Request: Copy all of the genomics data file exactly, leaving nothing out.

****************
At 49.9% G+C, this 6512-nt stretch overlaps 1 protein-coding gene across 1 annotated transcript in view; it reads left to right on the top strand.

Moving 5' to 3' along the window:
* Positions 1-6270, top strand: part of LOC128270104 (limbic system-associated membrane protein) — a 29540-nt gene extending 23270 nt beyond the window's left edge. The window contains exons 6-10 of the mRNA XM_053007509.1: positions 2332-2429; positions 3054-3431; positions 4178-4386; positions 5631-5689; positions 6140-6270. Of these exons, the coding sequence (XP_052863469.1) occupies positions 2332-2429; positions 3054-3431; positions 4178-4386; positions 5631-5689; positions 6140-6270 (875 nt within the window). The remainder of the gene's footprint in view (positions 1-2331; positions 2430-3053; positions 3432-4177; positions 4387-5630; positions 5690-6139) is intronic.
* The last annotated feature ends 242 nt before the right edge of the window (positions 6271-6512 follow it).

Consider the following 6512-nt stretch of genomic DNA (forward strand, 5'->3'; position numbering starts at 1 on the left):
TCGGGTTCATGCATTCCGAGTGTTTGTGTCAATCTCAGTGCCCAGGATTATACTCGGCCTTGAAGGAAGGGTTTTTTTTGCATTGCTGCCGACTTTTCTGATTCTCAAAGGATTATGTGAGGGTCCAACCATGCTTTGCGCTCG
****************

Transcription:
At 49.9% G+C, this 6512-nt stretch overlaps 1 protein-coding gene across 1 annotated transcript in view; it reads left to right on the top strand.

Moving 5' to 3' along the window:
* Positions 1-6270, top strand: part of LOC128270104 (limbic system-associated membrane protein) — a 29540-nt gene extending 23270 nt beyond the window's left edge. The window contains exons 6-10 of the mRNA XM_053007509.1: positions 2332-2429; positions 3054-3431; positions 4178-4386; positions 5631-5689; positions 6140-6270. Of these exons, the coding sequence (XP_052863469.1) occupies positions 2332-2429; positions 3054-3431; positions 4178-4386; positions 5631-5689; positions 6140-6270 (875 nt within the window). The remainder of the gene's footprint in view (positions 1-2331; positions 2430-3053; positions 3432-4177; positions 4387-5630; positions 5690-6139) is intronic.
* The last annotated feature ends 242 nt before the right edge of the window (positions 6271-6512 follow it).

Consider the following 6512-nt stretch of genomic DNA (forward strand, 5'->3'; position numbering starts at 1 on the left):
TCGGGTTCATGCATTCCGAGTGTTTGTGTCAATCTCAGTGCCCAGGATTATACTCGGCCTTGAAGGAAGGGTTTTTTTTGCATTGCTGCCGACTTTTCTGATTCTCAAAGGATTATGTGAGGGTCCAACCATGCTTTGCGCTCG